A Brief History of Emery Auditorium (Theatre)
The Emery was the former home of the Cincinnati Symphony Orchestra, a facility possessed of fine acoustics, a seating intimacy that gives the audience in the 1,680-seat house a feeling of being a part of the performance and a convenient location.
The Emery was built through a $500,000 gift from Philantropist Mary Emery, and for almost 25 years the Cincinnati Symphony played most of its concerts there. Conductor Leopold Stokowski called the acoustics "superb - the power of the orchestra in the smaller hall seems greater, but the blending of the instruments is above reproach."
The Emery had three seating levels: The Main floor (orchestra level), Balcony, and Gallery. Getting to the Gallery (3rd level) where the music (especially, the organ) sounded best required a lot of climbing. The architects and Mary Emery’s intention for the Gallery was for the poor working people to be able to attend concerts. But the design had many theatre enthusiasts wondering, “what were they thinking?”
The Gallery was totally separated and segregated from the lower balcony and main floor. It had its own entrances from street level (Walnut Avenue), ticket windows, stairs, rest rooms, and exits. The box offices on either side of the lobby are double-sided, with windows to the lobby and windows to the gallery stairwells.
The Gallery was not a safe place to yell, “FIRE!” There was only a single, always-locked door from the lower part of the theatre into the stairwell to the upper part. There was no other way to get from one area to the other inside the building. There is really no lobby for the gallery. During the dedication as well as the next 22 years during the Ohio Valley Chapter’s tenancy at the Emery, the Gallery (with no seats) was closed to the public.
The years between the two world wars were the great days for productions at the Emery. Walter Hampden and Maurice Evans were there in Hamlet. Mme. Schumann-Heinck, Fritz Kreisler and Rachmaninoff were there in concert, and Anna Pavlova, Russia's prima ballerina, danced on the Emery stage during her farewell American tour. In recent years, several other theatres in downtown Cincinnati followed the Albee into disuse, but the Emery stood - waiting.
The word went out to ATOS members that volunteer help, and money, were needed to dismantle the Albee organ and install it in its new home on the Emery stage. Mr. and Mrs. John J. Strader, prominent Cincinnati theatre organ lovers and philantropists, responded with substantial contributions. The couple then expanded their generosity by securing the largest theatre screen in the state of Ohio and by having the excellent professional theatre projectors and sound equipment modernized and overhauled.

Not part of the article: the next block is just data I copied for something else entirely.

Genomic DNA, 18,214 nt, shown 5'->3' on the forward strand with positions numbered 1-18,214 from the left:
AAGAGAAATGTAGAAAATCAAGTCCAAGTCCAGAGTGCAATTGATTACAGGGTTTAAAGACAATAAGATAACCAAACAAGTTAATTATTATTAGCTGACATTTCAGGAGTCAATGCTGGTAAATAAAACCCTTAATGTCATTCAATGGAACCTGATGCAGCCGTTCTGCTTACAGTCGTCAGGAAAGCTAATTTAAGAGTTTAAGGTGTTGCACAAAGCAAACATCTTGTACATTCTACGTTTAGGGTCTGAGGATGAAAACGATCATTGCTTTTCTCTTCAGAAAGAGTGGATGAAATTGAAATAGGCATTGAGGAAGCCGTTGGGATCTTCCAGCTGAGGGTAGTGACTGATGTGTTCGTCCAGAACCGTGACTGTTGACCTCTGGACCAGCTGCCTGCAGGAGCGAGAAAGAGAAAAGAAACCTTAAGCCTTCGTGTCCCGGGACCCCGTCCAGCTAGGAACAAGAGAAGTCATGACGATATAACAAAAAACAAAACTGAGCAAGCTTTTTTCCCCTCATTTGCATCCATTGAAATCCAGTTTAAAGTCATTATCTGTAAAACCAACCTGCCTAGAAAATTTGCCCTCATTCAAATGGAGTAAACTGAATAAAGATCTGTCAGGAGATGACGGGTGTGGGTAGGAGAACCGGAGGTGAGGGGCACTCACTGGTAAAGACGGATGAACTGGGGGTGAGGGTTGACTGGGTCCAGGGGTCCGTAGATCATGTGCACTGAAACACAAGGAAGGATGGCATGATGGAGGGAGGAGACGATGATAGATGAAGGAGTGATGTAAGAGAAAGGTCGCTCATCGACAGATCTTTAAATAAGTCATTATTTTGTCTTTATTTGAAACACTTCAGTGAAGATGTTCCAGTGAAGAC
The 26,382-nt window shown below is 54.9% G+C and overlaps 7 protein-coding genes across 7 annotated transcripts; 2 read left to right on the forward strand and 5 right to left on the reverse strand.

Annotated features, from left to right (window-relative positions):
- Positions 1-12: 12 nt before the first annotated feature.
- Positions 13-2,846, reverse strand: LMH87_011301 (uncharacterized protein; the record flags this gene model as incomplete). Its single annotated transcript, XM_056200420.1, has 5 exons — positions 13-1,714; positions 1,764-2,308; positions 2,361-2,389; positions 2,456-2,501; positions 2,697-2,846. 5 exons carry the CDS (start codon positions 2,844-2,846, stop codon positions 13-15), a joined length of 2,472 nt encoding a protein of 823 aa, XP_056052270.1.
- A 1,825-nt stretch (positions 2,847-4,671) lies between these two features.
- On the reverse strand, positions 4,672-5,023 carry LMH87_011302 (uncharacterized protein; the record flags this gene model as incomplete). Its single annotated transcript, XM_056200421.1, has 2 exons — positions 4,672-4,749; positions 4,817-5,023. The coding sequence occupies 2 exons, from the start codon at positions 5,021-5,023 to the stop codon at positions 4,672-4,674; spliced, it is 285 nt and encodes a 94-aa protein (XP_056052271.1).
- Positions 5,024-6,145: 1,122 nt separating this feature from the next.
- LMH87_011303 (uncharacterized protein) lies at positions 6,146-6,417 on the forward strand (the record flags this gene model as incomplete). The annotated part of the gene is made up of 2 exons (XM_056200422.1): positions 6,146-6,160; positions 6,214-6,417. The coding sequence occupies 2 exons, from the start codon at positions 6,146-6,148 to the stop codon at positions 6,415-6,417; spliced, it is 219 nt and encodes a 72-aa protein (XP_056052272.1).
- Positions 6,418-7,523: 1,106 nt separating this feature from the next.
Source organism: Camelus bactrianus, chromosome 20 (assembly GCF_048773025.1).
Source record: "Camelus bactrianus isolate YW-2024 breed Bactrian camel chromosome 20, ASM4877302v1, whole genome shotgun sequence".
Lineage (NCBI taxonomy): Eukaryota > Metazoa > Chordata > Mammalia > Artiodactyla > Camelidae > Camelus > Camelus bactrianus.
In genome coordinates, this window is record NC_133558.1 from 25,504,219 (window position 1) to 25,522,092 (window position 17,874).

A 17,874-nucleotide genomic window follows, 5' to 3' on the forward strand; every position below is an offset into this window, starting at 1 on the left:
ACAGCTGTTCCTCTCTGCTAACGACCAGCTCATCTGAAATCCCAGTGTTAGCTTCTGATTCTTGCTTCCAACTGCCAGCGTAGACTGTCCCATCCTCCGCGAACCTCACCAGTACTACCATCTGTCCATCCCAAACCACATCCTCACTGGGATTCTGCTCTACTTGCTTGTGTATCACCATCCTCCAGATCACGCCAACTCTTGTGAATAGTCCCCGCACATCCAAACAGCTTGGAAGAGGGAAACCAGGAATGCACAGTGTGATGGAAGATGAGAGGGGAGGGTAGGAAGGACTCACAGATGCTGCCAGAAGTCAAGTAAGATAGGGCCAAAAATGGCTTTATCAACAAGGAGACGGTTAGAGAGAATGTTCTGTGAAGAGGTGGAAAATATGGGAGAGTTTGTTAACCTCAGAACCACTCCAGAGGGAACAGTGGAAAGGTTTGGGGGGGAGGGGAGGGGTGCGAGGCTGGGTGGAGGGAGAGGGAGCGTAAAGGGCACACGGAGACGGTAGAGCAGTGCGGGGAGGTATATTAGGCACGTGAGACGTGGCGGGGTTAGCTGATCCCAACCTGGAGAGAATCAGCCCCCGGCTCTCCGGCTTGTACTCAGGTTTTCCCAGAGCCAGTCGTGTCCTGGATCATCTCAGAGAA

For the next seven and one-half years - years, not months - members of A TOS worked to restore the Albee organ in its new home. Finally the task was finished, and on the weekend of October 21-22-23, 1977 the rebuilt organ was dedicated before full houses of cheering music lovers and theatre buffs.
Gaylord Carter was there, tickling the ivories while old silent films were projected on the huge screen. The organ is truly magnificent, better than it ever was in the Albee. When removed from that theatre, it had three manuals and 19 ranks. When it was newly installed in the Emery, it had an additional rank, a 16-foot pedal violone stop from the Austin organ once installed in the Liberty Theatre in Covington, Ky., across the Ohio River.
The rank was donated to the chapter by member Herbert E. Merritt. A special Chinese gong was added to the organ's percussion section, a gift from members Philip and Blanche Underwood. Mr. Underwood had recently retired from Station WLW after 42 years as an engineer. The station had given the old gong to him as a keepsake from the days when WLW originated a number of live radio programs that were heard all over the country.
By the evening that Gaylord Carter touched the dedication keys, more than 20,000 volunteer hours had been spent on the organ's restoration. But, audiences have proclaimed the labor an effort well, worth all the energy. The opening concerts featured Gaylord Carter with a silent film on Friday and Saturday, and Searle Wright and a less theatrical program on Sunday night. .
Next chapter - "The Emery Years"
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LEFT: Left chamber (Larry Klug collection).
RIGHT: Right chamber (Larry Klug collection).
LEFT: Close-up of the console (Michael Detroy collection).
RIGHT: Jack Strader, Bob Jones, Venus Ramey, and Gaylord Carter (Blanch Underwood collection).
Read the article in the February March 1978 issue of Theartre Organ Magazine.
Portions of written content written by Al Kuettner
Historic Emery photos from the Cincinnati Hamilton County Public Library Collection
Emery poster and Gaylord Carter at the console photo came from the Michael Detroy Collection
Gaylord Carter's signature song, "The Perfect Song" brought tears to the attendees during the dedication concert.
His many appearances at the Albee and Emery Theatre brought everlasting impressions to those who hear him.
Gaylord left this world on November 20, 2000, at age 95.